Eugene Peterson spent most of his adult life serving as a pastor. He was also a scholar and was best known for The Message translation of the Bible, but that came out of his struggles to help people pray. “Getting started is easy enough,” he wrote. “The impulse to pray is deep within us, at the very center of our created being. ‘Help’ and ‘Thanks!’ are our basic prayers.”
Over the years, Peterson found that people often seemed “awkward and out of place” as they tried to deepen their conversation with the Creator. When they felt inadequate, Peterson would “put the Psalms in a person’s hand and say, Go home and pray these. They’re the real thing: honest, true and personal in their response to God.” (The Message, Introduction to the Psalms)
This month we offer five reflections on hybrid church and digital ministry. Please share this digest with new members of your vestry and extend an invitation to subscribe to ECF Vital Practices to receive Vestry Papers, blogs, and the monthly digest.
A few years back, the Episcopal Church made an intentional change in its language: “Clergy Deployment” became “Transition Ministry.” The shift was generally a good one and it led to an impressive amount of reflection on lay leadership, congregational life cycles, and the strategies that can support healthy arrivals and departures.
Yet, we still need to be talking about clergy deployment. We still need to be talking about how we get the right people into the right chairs. (Or, to use a more sacred version of that same metaphor: The right people behind the right altars.)
In Part 1 we reviewed where to have the retreat and the importance of setting the proper tone with meaningful passages from scripture. In Part 2, we’ll look at some essential components to create a successful experience.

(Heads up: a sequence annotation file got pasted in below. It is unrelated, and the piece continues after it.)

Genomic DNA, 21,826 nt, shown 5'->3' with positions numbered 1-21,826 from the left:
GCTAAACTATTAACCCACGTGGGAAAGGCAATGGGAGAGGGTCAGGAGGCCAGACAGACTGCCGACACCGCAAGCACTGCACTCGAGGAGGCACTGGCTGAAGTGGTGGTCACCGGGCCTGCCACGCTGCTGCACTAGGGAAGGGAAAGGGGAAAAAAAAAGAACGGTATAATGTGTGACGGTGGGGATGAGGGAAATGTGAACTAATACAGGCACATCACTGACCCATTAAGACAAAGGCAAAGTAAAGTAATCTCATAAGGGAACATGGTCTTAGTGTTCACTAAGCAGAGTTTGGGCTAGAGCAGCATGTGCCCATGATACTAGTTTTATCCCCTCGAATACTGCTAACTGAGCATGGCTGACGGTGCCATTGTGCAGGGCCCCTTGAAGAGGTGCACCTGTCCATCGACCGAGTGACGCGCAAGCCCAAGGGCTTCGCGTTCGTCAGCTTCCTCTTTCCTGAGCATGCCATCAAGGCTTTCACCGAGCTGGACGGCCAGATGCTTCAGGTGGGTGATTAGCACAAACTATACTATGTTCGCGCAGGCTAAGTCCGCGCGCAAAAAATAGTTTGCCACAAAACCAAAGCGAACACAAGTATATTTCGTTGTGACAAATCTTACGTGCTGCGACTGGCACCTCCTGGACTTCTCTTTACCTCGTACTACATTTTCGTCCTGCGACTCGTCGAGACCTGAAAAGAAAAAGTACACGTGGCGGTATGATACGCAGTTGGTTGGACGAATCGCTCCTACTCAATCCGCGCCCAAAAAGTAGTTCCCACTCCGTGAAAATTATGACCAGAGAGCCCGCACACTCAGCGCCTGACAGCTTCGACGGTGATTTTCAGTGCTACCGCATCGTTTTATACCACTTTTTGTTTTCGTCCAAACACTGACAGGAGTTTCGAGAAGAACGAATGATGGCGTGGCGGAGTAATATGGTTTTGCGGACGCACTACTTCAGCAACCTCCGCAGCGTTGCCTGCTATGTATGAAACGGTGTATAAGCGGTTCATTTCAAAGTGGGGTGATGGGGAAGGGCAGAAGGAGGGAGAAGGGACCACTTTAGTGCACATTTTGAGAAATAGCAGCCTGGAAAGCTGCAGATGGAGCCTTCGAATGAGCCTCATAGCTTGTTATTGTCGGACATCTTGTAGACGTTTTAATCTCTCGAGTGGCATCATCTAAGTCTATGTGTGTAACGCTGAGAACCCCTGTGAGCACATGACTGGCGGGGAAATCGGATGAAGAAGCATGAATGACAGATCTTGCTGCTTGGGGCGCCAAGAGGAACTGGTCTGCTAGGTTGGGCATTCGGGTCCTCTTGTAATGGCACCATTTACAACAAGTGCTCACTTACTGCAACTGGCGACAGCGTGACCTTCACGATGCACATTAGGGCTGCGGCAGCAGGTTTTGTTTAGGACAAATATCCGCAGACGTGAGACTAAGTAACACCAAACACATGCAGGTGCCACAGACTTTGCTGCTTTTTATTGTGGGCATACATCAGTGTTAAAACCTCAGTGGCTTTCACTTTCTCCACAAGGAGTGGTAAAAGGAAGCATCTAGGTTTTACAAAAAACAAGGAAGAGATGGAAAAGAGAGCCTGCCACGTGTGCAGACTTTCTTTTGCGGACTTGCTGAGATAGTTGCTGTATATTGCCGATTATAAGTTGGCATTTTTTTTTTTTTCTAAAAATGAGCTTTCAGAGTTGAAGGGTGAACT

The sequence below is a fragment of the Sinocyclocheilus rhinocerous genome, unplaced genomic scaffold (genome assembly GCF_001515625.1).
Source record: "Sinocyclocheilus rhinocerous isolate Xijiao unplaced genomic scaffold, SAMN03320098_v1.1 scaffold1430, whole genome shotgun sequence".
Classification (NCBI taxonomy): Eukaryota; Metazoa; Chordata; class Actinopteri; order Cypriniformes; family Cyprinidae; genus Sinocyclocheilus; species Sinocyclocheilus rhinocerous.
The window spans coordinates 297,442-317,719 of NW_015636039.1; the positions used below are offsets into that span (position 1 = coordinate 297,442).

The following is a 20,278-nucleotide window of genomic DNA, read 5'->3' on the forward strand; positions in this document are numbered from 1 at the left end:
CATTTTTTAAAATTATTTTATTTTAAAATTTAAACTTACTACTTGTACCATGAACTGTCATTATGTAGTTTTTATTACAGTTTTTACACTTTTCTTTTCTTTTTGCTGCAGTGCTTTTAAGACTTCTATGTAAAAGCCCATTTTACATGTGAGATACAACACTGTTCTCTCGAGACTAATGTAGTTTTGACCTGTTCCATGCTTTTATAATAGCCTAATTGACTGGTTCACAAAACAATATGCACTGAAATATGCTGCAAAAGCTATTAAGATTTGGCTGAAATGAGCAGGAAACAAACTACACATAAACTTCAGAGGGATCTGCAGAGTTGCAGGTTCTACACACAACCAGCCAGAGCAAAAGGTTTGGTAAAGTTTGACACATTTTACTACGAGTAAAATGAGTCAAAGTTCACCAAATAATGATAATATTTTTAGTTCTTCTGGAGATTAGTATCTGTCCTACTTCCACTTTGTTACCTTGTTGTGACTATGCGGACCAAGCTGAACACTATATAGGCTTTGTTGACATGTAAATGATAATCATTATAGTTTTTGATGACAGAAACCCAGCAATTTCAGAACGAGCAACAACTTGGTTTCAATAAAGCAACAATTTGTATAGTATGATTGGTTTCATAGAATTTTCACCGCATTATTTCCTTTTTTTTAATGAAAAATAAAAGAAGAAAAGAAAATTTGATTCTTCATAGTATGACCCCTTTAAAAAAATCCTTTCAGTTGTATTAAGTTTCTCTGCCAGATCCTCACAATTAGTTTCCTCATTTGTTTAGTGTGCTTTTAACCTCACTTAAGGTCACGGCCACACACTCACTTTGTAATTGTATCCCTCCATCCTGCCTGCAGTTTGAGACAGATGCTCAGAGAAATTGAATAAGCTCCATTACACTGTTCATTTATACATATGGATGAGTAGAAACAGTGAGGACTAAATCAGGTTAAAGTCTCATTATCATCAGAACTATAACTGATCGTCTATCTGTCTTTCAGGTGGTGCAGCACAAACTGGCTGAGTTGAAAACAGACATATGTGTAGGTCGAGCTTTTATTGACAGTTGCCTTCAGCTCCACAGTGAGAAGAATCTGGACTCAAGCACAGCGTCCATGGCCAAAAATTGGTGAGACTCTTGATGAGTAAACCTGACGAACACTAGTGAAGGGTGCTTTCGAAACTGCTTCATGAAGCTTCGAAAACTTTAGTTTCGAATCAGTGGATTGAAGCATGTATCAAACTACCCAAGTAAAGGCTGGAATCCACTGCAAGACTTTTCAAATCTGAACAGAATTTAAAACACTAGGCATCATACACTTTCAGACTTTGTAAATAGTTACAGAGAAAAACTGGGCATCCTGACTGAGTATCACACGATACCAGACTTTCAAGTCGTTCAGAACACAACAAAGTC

First, begin with making agreements with each other for the day. As with everything that will follow, you can create whatever makes sense to you; you are also welcome to use what is provided here.
Essential Agreements for Meetings:
I always state the request and ask people to audibly answer yes. This immediately creates trust and allows people to share more deeply than they otherwise would.
The Episcopal Church needs to ask bigger questions.
Pastoral training has long taught us to look for the bigger questions: Is this person really upset about the color of the new carpet or does this person feel that too much is changing too quickly? Is this person really angry about last week’s sermon or is there something going on at home?
We are more effective pastors when we identify underlying issues and address them directly. The same principle applies when we take our place in the councils of the church: If we ask the bigger questions, we will get better results.
Recently, the Vestry of All Saints’ Phoenix gathered for a one-day retreat that I was honored to lead. Without discussing any specific comments, I’d like to share with you the essentials of the retreat, and invite you to gather with your Vestry to create a vision for the future.
Now, more than ever, as we emerge from a pandemic that still lingers and face the prospect of an expanding war in Europe, we must create a powerful vision for the future that calls our congregations forward into new life.
In Part 1, we’ll discuss the logistics and the way we framed the conversation. In Part 2, we’ll review the structure we used to guide our visioning.